Today is American Diabetes Association’s Alert Day®, which is a “wake-up call” asking Americans to take a minute of their day to take their Type 2 Diabetes Risk Test. This short test involves 7 simple yes-or-no questions about your age, gender, family history, weight, and other risk factors for prediabetes or type 2 diabetes. Take the 60-second diabetes risk test to see if you are at low or high risk and share the test with people you care about to help raise awareness about this disease.
Alert Day also kicks off a four-week campaign to raise awareness about diabetes and encourage the public to start living a healthy and active lifestyle. One way to take part in this campaign is to participate in a Step Out: Walk to Stop Diabetes event in your area. This fundraising walk has been taking place for more than 20 years and has raised over $175 million to find a cure for diabetes and to support the mission of the association.
Why is this important?
Diabetes affects nearly 30 million people in the United States, but more than a quarter of them do not even know that they have it. Centers for Disease Control and Prevention (CDC) also estimate that there are 86 million people with prediabetes who are at high risk for developing type 2 diabetes. Without proper treatment and management of diabetes for a prolonged time, deadly complications can arise. These complications include heart disease, blindness, kidney disease, stroke, amputation and death. Although diabetes affects so many Americans, early diagnosis can lead to successful treatment and the risk of developing this disease can be reduced by engaging in preventative behaviors, like weight loss, physical activity and healthy eating.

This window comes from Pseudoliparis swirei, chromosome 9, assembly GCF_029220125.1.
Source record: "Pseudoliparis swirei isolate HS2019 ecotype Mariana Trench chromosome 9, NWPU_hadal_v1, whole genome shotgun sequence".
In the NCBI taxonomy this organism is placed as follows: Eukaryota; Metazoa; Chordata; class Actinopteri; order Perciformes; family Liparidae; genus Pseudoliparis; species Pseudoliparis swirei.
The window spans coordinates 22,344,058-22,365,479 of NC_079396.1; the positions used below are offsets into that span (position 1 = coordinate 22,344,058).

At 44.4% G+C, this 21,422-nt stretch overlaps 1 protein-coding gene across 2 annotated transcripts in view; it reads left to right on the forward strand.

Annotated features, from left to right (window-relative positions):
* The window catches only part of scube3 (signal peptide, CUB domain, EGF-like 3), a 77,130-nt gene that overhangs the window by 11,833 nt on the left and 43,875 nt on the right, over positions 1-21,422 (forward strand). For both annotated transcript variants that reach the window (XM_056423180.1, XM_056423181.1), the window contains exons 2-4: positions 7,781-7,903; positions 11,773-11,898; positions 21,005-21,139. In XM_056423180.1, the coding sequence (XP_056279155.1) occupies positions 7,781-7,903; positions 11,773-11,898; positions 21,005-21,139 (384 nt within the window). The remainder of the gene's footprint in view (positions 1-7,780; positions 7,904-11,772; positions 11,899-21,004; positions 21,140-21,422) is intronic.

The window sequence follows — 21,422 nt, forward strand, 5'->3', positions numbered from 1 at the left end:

Diabetes and Cancer
Although researchers are still trying to find the link between diabetes and certain cancers, it is known that both diseases share similar risk factors. This means that leading a healthy lifestyle can reduce the risk for BOTH diabetes and cancer. Here are some of the risk factors that will increase your risk:
- Overweight – If you are overweight, even losing 7% of your body weight can make a difference.
- Physical inactivity – Set a goal to exercise 5 days a week. 30 minutes of brisk walking or a similar activity will work.
- Smoking – If you smoke, learn how you can quit. You can set a date to quit, throw away your cigarettes or ask others for help. If you don’t smoke, never start.
- Alcohol – Don’t drink more than the recommended limit of one drink per day for women and two drinks per day for men.
To learn more about ADA’s Alert Day and their campaign, go to their homepage.
Here is also our previous blog post on American Diabetes Month, which includes few of our favorite diabetic-friendly recipes.